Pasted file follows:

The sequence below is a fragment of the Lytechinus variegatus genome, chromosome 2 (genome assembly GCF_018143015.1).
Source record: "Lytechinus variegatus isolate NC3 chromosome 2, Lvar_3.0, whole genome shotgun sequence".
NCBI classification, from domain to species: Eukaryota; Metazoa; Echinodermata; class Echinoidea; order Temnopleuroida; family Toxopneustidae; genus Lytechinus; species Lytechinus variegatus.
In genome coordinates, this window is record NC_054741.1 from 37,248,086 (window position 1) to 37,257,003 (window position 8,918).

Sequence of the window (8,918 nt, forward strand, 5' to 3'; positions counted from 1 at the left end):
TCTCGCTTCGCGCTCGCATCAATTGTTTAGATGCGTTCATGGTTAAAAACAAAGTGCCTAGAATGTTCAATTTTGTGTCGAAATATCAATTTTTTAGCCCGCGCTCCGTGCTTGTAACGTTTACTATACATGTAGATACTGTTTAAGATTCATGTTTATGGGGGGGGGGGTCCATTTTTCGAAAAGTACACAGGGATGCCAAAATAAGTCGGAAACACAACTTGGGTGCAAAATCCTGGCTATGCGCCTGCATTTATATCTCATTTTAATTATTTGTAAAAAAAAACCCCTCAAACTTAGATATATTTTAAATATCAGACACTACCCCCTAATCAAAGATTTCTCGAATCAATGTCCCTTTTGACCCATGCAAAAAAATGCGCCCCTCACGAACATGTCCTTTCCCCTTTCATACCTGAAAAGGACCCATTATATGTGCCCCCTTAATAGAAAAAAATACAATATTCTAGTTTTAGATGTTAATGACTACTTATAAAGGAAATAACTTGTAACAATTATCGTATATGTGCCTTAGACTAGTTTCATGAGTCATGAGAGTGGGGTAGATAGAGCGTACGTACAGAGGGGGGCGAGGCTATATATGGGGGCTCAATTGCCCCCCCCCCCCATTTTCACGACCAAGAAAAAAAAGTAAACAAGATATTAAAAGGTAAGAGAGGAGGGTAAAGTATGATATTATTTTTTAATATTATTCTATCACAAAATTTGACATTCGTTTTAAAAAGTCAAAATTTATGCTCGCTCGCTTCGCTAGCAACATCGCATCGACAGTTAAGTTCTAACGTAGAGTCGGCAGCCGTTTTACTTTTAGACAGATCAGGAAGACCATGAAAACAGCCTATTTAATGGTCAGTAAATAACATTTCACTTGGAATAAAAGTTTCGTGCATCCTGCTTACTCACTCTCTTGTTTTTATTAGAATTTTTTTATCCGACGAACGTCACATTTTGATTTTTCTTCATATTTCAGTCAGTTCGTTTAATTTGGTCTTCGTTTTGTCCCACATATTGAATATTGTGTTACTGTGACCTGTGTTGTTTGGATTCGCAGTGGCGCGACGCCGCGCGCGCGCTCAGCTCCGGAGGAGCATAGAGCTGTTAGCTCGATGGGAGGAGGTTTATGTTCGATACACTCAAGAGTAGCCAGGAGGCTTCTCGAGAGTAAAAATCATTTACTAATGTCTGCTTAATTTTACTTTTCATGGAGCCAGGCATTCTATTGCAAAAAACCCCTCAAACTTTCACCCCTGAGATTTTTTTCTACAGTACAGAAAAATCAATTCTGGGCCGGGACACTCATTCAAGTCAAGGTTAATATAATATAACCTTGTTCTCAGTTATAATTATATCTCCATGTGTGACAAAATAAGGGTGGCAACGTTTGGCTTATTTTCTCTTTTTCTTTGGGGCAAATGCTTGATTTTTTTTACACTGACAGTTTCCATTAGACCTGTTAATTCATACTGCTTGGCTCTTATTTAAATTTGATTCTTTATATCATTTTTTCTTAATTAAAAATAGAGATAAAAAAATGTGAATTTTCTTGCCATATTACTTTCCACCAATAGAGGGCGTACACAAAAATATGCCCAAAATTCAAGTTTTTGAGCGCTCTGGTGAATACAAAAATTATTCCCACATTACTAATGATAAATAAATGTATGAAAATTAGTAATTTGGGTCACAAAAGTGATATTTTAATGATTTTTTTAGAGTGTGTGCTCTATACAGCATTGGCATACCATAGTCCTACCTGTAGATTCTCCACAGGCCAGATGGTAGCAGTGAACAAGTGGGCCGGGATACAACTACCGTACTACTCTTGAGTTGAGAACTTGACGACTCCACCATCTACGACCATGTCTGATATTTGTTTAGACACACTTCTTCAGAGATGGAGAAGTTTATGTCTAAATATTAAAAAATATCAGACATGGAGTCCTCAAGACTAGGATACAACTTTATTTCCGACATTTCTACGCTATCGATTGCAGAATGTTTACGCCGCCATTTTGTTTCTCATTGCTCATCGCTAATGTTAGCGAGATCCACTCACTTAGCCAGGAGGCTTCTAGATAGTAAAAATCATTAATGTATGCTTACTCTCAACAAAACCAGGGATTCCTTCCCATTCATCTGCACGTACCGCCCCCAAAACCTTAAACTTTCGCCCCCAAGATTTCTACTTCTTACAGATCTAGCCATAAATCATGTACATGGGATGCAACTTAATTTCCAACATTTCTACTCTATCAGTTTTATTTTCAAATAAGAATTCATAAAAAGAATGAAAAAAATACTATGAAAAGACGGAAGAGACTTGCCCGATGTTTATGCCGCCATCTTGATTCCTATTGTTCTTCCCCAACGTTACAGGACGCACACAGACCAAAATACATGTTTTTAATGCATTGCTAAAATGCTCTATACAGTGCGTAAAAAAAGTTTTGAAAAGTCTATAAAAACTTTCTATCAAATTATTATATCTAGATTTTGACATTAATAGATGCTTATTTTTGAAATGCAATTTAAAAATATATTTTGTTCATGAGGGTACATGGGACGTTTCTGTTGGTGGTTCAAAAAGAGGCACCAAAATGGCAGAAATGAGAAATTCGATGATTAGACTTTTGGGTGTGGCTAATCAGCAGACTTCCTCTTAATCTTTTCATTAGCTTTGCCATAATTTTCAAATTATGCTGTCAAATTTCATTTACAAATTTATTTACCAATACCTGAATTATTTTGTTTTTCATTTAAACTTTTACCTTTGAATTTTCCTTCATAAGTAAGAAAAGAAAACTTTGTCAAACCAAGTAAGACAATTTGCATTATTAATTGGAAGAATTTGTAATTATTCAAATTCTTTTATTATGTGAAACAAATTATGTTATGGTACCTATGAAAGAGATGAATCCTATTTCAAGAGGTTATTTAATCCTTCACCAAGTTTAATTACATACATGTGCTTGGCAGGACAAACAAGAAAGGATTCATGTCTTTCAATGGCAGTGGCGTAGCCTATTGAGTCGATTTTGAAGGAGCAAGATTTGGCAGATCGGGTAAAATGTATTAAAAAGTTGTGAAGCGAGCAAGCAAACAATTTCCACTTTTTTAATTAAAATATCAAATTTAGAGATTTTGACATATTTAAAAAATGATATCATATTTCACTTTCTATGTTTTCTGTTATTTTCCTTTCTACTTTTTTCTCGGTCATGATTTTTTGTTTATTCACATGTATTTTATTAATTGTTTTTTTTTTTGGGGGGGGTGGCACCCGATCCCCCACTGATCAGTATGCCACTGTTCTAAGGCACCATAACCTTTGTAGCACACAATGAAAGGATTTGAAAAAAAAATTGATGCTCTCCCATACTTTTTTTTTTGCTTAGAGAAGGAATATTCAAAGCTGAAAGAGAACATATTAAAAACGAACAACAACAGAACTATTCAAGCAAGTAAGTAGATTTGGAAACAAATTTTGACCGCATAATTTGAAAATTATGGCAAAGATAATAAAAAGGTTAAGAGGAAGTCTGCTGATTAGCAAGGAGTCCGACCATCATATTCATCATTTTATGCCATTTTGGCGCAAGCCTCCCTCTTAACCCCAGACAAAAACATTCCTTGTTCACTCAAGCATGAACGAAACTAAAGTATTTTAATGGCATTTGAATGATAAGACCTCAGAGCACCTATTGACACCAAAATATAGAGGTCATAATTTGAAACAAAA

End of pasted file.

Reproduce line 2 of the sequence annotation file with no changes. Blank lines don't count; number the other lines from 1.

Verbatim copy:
Source record: "Lytechinus variegatus isolate NC3 chromosome 2, Lvar_3.0, whole genome shotgun sequence".